Special thanks to Patrick Sugent for taking the time to write and submit the following review of Paul “Paul B” Baldassano’s The Avant-Garde Marine Aquarist: A 60-Year History of Fishkeeping. We couldn’t have said it better ourselves!
“I first came across The Avant-Garde Marine Aquarist in an online forum which Paul Baldassano frequents. I gave the book a read not really quite sure what to expect. You see, I knew Paul has a great deal of saltwater knowledge as well as a witty style in online forums, but I also know that he is on a very different level than me in terms of saltwater aquarium experience. He’s got a tank that is going on 45 years old, and I have a tank that is going on two years old, slightly less old than my twin children. He’s also a big DIY (Do-It-Yourself) person when it comes to saltwater aquariums, and I once hired a professional electrician to change a lightbulb (a sad but true story).
So, I thought there was a lot of room for this to be a book that was really beyond my grasp and understanding and just generally over my head with lots of discussion about history I don’t know about, devices I don’t understand, and saltwater theory I can’t follow. Fortunately, that turned out not to be remotely true.
Paul uses his engaging ability to tell a good story to get past all of those barriers. He goes over complex history and technical material like he’s writing a funny children’s book. The stories serve to both entertain and make us laugh, but also, and perhaps more importantly, to convey very difficult concepts in a simple, understandable format that teaches one the concepts behind his thinking without it even being obvious he’s doing just that.
For example, when Paul is telling the story regarding the history of copper dosing, we find out not only interesting historical facts, like this used to be done by putting pennies in the tank on their side, but we also find out that the method for determining proper dosage involved checking for a dead fish—a dead fish either means too many copper pennies (if no parasites) or two few copper pennies (if a bunch of parasites). So, we get taught history of copper treatment, why copper treatment matters, and a really funny story all at the same time! That’s pretty much Paul’s writing style throughout the book.
Personally, I most liked Paul’s section on the history of saltwater caretaking as viewed through his experience. I have very little knowledge of how things were done at the dawn of the hobby and it was highly interesting to learn.
The central part of Paul’s book discusses issues such as how to buy and keep healthy fish, healthy water, and some facts and observations about fish biology. One of the things that makes this section interesting is that much of it is from the point of view of his extensive observation and experience. So, we don’t just get dry, factual information, but we get detailed background of what he has observed and what conclusions it has lead him to, once again in a highly engaging, educational way.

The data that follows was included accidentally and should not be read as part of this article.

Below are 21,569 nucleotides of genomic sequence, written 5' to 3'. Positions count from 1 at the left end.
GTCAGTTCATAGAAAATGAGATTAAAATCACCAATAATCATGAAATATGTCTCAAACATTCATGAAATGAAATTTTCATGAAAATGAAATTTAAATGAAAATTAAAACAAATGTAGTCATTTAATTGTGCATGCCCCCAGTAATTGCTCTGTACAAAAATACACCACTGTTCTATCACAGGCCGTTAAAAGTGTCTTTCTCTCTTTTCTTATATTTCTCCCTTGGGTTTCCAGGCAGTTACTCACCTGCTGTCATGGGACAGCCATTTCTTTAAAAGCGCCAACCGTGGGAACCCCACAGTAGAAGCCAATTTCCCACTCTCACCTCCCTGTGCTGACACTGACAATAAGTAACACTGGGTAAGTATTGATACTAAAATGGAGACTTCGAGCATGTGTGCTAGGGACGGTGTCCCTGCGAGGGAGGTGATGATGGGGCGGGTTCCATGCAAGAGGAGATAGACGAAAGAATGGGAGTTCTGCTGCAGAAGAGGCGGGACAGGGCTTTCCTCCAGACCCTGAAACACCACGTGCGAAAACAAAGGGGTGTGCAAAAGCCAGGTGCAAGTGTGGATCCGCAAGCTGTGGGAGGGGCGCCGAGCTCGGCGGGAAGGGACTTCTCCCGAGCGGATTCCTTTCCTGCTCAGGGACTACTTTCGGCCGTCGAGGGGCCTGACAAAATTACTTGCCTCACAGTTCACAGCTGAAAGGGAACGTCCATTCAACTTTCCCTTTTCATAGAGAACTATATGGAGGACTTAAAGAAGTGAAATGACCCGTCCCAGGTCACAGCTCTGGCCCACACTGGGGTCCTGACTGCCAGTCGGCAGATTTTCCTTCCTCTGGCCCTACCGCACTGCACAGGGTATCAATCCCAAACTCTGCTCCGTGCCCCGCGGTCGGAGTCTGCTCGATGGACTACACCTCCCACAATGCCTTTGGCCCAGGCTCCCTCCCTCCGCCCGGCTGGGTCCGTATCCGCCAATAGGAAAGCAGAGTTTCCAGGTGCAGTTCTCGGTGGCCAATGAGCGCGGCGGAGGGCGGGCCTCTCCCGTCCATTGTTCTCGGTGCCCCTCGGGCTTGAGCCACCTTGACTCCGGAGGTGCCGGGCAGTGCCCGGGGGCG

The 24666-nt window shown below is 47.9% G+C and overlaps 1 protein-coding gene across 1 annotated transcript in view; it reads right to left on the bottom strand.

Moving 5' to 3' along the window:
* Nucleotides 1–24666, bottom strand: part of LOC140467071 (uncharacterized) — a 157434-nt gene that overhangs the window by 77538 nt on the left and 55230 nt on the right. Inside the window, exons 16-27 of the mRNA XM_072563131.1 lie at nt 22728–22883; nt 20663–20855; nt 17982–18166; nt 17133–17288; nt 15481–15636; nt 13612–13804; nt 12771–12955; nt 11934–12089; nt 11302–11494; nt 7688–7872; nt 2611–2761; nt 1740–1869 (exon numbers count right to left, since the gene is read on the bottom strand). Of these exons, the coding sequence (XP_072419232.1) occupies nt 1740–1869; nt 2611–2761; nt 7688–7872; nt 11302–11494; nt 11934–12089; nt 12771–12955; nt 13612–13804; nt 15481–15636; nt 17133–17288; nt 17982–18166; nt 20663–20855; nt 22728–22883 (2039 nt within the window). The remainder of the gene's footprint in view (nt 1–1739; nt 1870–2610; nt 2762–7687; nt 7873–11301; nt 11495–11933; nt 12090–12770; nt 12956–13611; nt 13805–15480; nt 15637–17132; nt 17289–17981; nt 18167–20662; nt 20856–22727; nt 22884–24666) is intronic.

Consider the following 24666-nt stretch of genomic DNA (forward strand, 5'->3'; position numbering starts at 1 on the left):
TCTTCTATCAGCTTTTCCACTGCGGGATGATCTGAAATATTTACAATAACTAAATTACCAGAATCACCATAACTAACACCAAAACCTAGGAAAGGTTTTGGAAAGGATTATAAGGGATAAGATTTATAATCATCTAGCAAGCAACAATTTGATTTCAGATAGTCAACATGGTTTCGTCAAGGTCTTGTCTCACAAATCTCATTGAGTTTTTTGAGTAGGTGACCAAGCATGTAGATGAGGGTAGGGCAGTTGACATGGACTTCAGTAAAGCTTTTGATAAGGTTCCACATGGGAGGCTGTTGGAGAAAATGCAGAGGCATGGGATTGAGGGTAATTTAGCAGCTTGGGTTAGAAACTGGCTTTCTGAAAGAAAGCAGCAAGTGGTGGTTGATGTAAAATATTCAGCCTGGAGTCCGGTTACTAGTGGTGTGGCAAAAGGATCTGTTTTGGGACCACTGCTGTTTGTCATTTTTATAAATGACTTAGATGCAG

Some of his observations are even controversial within the hobby. For example, his opinions on fish immunity and its implications for saltwater caretaking seem highly logical and well thought out, but run counter to much of the common wisdom in today’s hobby. Naturally, Paul always gets to play the trump card that his philosophy has only worked for nearly 45 years in any debate on whether he is right or wrong. Not many people can claim that proven track record.
Paul’s practical advice on how he runs his tanks is also surprisingly useful to me. I say surprisingly because, as mentioned, Paul is a very different person than me. He has immense Do-It-Yourself skills while I have none, and he applies those in a highly research-oriented fashion to running his tank. Many of the things he suggests doing are just flat out beyond what I am willing and able to do.
Yet, despite the fact that his expertise is beyond mine, his ability to explain why what he is doing works is highly educational and teaches me a lot about saltwater aquarium keeping. So, even if I’m not using exactly the DIY tools he employs, I am learning techniques that allow me to improve my tank. And, as usual, he does all of this with great humor and straightforward language that is both engaging and informative.
In conclusion, this book is absolutely a great read for anyone interested in the saltwater hobby. I don’t expect that many of us are capable of keeping a tank like Paul’s, but I suspect that almost all of us can learn a great deal from the book, improve our own saltwater aquariums, and be highly entertained and informed along the way.”
– Patrick Sugent
Editor’s note: Paul’s wife, Dale, and daughter, Jodi Lu Johnson (author of the foreword in The Avant-Garde Marine Aquarist and coiner of the book’s title), recently threw a book-release party for Paul and 40 of their closest friends. CC and I regret we couldn’t make the trip to New York to attend because word has it the event was tremendous fun for all!
Photo credit: Paul Baldassano